Materials and methods
Male C57BL/6 mice at the age of 8–10-week-old were purchased from Beijing HFK Biotechnology Co. Ltd. (Beijing, China) and were housed in specific pathogen-free conditions under a 12-h light/dark cycle at 22–24°C each day.
For the whole-body CS exposure model, mice were exposed to CS according to a modified protocol from previously published work [23,24]. Briefly, whole-body exposure to CS (11 mg tar, 0.8 mg or less of nicotine, and 13 mg CO) occurred in an 18-L plastic chamber. Mice received smoke produced by burning filter-tipped ZuanShi cigarettes (China Tobacco Hebei Industrial Co., Ltd., China). Mice were exposed four times per day with a 30-min smoke-free interval, 5 days per week for 24 weeks at a concentration of 400–500 mg/m3 total particulates. Littermate control mice were exposed to normal air.
For PPE-induced emphysema mouse model, mice were anesthetized with a combined injection of xylazine (5 mg/kg) and ketamine (40 mg/kg), and then intratracheally injected with 4.8 U/mg of PPE (Cat#: E7885, Sigma, MO, USA) on day 0. Mice were sacrificed on day 21 after elastase administration.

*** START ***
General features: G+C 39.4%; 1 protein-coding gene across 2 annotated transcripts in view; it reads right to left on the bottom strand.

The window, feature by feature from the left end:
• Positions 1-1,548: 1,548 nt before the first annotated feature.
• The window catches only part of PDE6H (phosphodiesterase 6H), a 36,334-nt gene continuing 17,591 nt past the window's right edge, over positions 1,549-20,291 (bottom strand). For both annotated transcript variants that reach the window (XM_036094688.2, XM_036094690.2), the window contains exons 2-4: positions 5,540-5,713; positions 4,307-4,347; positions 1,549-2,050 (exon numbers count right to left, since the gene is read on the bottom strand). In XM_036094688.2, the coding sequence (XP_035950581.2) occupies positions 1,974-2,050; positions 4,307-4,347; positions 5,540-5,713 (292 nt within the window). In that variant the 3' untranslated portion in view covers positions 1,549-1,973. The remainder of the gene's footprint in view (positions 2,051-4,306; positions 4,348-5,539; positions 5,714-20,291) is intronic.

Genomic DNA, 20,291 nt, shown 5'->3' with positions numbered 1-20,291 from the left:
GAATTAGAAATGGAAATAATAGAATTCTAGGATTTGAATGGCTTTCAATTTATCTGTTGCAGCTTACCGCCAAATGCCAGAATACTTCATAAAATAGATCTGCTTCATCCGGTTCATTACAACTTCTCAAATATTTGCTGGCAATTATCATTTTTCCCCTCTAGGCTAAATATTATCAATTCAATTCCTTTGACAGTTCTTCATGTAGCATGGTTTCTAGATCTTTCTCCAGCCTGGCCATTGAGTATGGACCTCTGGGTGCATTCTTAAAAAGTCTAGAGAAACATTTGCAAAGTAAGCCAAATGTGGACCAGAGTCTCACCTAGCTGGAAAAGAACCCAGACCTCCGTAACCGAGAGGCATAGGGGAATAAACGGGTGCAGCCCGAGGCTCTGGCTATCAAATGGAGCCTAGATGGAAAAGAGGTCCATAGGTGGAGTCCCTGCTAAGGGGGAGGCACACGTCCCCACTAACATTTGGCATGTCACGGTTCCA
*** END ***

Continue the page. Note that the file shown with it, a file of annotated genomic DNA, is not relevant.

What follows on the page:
All animal experiments were carried out at the Tianjin Nankai Hospital and followed the guidelines of the Animal Ethical and Welfare Committee and were approved by the Medicine Ethical Committee of Tianjin Nankai Hospital (number NKYY-DWLL-2020-117). At the end of the experiment, all animals were anesthetized by intraperitoneal pentobarbital sodium and sacrificed by CO2 asphyxiation.
Lung tissue, small intestine, and colon were harvested aseptically from mice, fixed in 10% formalin for 24 h. After dehydration and embedding in paraffin, 4-μm serial sections were prepared for histological analysis and were stained with either hematoxylin-eosin (H&E) or periodic acid Schiff (PAS), strictly following the manufacturer’s instructions. Slides were reviewed in a blinded fashion and the degree of tissue damage was estimated through a light microscope. To measure alveolar destruction, airspace size was evaluated by quantifying the mean linear intercept (MLI) in the average of ten randomly selected fields per lung specimen from model or control mice (n=5), as previously reported .
Mesenteric lymph nodes (MLNs) and spleen single-cell suspensions were prepared by mechanical disruption and passed through a 40-µm cell strainer.